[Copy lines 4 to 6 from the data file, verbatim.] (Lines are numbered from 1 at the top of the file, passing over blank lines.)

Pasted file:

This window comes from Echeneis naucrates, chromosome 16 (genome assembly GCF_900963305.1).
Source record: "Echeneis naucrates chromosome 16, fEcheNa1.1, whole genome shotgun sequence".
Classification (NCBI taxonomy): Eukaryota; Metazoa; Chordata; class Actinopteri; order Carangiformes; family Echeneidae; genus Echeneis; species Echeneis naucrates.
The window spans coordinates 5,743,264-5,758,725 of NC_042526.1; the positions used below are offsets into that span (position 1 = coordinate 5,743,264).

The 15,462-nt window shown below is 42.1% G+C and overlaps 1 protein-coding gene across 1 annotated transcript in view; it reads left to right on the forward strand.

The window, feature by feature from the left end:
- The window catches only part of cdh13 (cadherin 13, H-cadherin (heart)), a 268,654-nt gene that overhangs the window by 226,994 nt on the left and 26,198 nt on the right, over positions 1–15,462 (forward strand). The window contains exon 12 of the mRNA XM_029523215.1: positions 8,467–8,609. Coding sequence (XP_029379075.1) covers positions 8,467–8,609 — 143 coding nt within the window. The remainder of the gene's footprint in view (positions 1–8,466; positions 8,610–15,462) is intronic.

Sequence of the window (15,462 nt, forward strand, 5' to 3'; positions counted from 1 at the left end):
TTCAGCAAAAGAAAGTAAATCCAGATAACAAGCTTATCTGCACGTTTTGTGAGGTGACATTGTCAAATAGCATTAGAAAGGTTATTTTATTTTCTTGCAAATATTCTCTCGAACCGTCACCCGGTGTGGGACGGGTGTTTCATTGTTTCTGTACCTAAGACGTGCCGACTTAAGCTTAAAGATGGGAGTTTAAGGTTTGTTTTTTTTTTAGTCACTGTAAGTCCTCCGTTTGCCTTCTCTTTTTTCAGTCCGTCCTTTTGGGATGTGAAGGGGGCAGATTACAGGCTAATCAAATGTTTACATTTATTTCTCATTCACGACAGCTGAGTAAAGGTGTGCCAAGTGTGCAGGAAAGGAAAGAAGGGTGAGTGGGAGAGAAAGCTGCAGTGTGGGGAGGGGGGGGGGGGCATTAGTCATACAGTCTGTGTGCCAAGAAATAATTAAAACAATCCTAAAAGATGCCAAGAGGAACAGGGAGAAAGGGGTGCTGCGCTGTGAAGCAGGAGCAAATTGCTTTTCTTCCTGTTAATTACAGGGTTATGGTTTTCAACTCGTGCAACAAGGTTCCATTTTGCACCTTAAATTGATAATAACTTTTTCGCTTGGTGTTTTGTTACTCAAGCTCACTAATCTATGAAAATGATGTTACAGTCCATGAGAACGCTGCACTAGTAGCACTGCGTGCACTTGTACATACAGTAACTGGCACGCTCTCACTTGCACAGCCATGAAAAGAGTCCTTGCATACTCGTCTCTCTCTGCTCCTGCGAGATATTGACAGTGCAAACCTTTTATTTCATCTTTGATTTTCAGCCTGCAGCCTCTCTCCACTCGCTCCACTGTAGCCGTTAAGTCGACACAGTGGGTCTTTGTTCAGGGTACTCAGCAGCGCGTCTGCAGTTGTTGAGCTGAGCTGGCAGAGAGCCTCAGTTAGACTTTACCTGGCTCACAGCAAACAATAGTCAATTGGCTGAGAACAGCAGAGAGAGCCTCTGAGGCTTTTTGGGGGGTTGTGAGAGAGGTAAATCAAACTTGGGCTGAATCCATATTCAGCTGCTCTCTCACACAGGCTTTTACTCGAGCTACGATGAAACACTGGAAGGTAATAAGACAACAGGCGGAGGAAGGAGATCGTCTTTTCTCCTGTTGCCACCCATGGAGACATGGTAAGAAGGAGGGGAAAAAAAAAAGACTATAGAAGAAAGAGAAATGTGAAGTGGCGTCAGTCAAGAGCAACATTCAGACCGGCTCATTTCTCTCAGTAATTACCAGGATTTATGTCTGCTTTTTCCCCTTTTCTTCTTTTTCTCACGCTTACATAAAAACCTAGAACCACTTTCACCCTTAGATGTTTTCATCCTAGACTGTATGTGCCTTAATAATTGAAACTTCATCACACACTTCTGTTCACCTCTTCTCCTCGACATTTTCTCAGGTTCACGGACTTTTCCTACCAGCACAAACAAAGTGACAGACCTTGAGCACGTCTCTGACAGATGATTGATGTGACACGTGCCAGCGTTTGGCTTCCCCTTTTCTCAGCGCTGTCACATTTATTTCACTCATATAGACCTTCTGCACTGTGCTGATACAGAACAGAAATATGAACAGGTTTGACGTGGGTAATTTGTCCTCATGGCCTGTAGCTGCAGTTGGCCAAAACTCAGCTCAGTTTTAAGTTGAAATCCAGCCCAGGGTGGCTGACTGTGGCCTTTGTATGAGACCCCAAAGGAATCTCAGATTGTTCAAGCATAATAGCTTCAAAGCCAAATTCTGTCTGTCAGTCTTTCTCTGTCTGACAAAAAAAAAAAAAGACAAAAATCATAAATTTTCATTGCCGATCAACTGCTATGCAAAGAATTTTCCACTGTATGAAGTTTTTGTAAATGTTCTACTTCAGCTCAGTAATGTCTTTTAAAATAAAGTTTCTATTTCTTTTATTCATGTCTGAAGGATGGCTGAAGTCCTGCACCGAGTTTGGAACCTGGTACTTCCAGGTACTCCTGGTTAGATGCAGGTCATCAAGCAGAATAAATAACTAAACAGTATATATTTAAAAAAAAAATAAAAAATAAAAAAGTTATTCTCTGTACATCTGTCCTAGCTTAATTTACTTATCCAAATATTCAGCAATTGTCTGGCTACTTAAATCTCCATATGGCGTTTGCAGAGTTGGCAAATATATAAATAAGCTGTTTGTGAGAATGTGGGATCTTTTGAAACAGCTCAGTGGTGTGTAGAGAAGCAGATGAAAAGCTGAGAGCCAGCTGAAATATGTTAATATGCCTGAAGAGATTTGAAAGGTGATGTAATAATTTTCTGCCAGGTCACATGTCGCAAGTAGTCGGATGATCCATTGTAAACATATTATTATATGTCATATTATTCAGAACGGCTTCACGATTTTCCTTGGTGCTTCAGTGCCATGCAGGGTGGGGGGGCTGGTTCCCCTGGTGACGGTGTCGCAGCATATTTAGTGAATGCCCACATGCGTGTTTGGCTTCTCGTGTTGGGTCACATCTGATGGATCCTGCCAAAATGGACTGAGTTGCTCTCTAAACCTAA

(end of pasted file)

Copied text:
The window spans coordinates 5,743,264-5,758,725 of NC_042526.1; the positions used below are offsets into that span (position 1 = coordinate 5,743,264).

The 15,462-nt window shown below is 42.1% G+C and overlaps 1 protein-coding gene across 1 annotated transcript in view; it reads left to right on the forward strand.

The window, feature by feature from the left end: